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'Instant Family' Will Pull Your Heartstrings in a Good Way

MOVIE REVIEW
What started as an older man’s joke about wanting to adopt a five-year-old instead of starting from scratch, Instant Family was inspired by writer and director Sean Anders’ real-life family. Pete (Mark Wahlberg) “accidentally” makes the joke to his wife Ellie (Rose Byrne) not wanting to be become that “old dad” everyone knows and before you know it, the two are traveling down to road toward foster care adoptions. After numerous classes taught by two caseworkers (Octavia Spencer and Tig Notaro), the two meet three kids at a “foster fair” gathering. Lizzy (Isabela Moner) is the 15-year-old older sister who has protectively looked after her younger siblings Juan (Gustavo Quiroz) and Lita (Julianna Gamiz) while their mother has been incarcerated. She’s a tough cookie with trust issues. Juan is both accident prone and highly sensitive and Lita is super sweet as long as she gets to eat potato chips at every meal. Almost overnight they become an “instant family” and everything g…

'Mission Impossible: Fallout' - The Action Movie of the Summer has Arrived

Movie review of "Mission Impossible: Fallout."
Ilsa Faust (Rebecca Ferguson) and Ethan Hunt (Tom Cruise) face off in "Mission Impossible: Fallout" (Paramount)
MOVIE REVIEW
Typically with movie franchises, you expect the films to steadily get worse with each subsequent film, but in the case of Mission Impossible, just the opposite is true or so it seems. The very first film from 1996 received a 63% “fresh” score from Rotten Tomatoes while the 6th film, Mission Impossible: Fallout, is already “certified fresh” at 98% and it’s not hard to see why. While I personally loved the casting for MI 4: Ghost Protocol, I will say that as far as the action goes, this one is the best of the series.

Movie review of "Mission Impossible: Fallout"
Tom Cruise and Henry Cavill (Paramount)
Though there is little time for character development in Fallout, the film does manage to develop more of Tom Cruise’s Ethan Hunt persona. The film opens with a flashback of Ethan’s wedding day to Julia (Michelle Monaghan) oh so long ago. But the beautiful memory becomes a literal nightmare for Hunt and he begins to wonder how his involvement with the IMF team may have ruined her life, and others, forever. To make matters worse, during his next mission, the CIA is taking control forcing Ethan to team up with CIA assassin August Walker (Henry Cavill) to keep him in check. Walker is young, impossibly good looking (even with a mustache) and doesn’t appreciate the bells and whistles of the IMF that Ethan and company rely upon. He prefers to crack heads to get the needed answers when necessary.

While not spoken out loud, it becomes clear that Ethan is beginning to doubt himself. In a fight scene, Ethan becomes winded while August is just getting started. In another, he appears to be confused and his team asks him what the plan is. His rely is echoed throughout the movie numerous times: “I’m working on it.” This is not the Ethan that we’re used to. He’s older now (Cruise is 56, Cavill is 35), more thoughtful and less willing to take chances. Is Ethan Hunt too old for this job? Of course he isn’t! But’s it’s nice to add a new layer of humanity to the role.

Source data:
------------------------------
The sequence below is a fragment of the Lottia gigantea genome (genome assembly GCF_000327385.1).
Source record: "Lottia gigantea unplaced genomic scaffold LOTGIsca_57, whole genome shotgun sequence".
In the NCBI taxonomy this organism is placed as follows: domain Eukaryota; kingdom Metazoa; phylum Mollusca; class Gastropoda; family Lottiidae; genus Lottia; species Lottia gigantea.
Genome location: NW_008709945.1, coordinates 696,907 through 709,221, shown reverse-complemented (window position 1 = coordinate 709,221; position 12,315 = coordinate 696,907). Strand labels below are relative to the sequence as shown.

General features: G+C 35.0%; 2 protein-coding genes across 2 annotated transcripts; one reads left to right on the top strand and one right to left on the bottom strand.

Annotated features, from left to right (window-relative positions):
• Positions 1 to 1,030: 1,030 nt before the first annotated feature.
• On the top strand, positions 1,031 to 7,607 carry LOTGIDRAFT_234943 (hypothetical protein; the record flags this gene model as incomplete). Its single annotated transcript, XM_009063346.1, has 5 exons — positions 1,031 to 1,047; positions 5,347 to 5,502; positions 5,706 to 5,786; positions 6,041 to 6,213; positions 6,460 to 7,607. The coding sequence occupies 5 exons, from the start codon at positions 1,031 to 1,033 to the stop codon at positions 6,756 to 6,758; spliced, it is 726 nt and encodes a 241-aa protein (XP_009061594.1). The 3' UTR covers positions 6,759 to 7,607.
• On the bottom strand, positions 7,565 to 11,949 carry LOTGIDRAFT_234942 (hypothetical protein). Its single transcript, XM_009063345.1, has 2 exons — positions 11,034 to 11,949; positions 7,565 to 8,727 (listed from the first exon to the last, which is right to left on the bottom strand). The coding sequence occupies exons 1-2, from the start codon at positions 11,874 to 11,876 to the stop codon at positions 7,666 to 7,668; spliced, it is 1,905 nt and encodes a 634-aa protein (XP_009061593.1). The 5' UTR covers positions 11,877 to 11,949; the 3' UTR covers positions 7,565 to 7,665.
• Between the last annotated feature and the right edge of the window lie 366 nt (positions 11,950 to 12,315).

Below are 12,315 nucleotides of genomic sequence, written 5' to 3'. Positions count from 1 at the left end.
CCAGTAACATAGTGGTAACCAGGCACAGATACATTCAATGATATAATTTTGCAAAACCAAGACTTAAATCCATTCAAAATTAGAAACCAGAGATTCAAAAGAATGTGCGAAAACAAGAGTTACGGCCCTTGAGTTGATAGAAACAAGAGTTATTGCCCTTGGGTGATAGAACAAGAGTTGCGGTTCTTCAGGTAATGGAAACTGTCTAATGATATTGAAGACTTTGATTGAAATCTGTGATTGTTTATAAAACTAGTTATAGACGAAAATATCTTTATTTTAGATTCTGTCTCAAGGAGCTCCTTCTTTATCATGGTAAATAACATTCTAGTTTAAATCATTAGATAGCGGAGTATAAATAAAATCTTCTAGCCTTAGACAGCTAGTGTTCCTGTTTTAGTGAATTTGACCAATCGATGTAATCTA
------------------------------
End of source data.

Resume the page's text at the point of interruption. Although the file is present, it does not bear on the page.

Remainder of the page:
Many reviewers praised Christopher McQuarrie’s work writing and directing 2015’s Rogue Nation. He’s back with an even better script and remarkable movie stunts that we’ve haven’t seen before that build upon one another. The longer the film goes on, the more ridiculous the scenarios and the more “impossible” the tasks become making this movie one wild ride.

Movie review of "Mission Impossible: Fallout"
Simon Pegg, Rebecca Ferguson, Tom Cruise
and Ving Rhames (Paramount)
So, for this chapter, here’s the mission that you know Hunt will choose to accept: An arms dealer known as John Lark has teamed up with “The Apostles,” a terrorist group bent on righting the wrongs of the world by ways of a nuclear attack. The bad guys have planned to use three plutonium cores for a simultaneous attack in three different places in the world including the Vatican, Jerusalem and Mecca, Saudi Arabia as spelled out in Lark’s manifesto. Both Luther Stickell (Ving Rhames) and Benji Dunn (Simon Pegg) are along for the ride as well as boss man Alan Hunley (Alec Baldwin) whose presence in the film seemed to confuse some people in the screening that I attended. Baldwin has been on Match Game and 30 Rock for so long now that people forget that he can really act. (Not every sentence is a punch line folks.) Also, Ilsa Faust (Rebecca Ferguson) and Solomon Lane (Sean Harris) from the last film show up as well adding more layers to the already confusing storyline.

Mission Impossible: Fallout has everything you want in a summer action film (non-stop action) and nothing you don’t (lots of boring conversation). Sure, it’s complicated as every film before it and features a little less gadgets and gizmos, but you’re having too much fun to care. The film even manages to squeeze out a few emotional scenes too. None that require Kleenex, but just enough to make you feel a little squishy inside.


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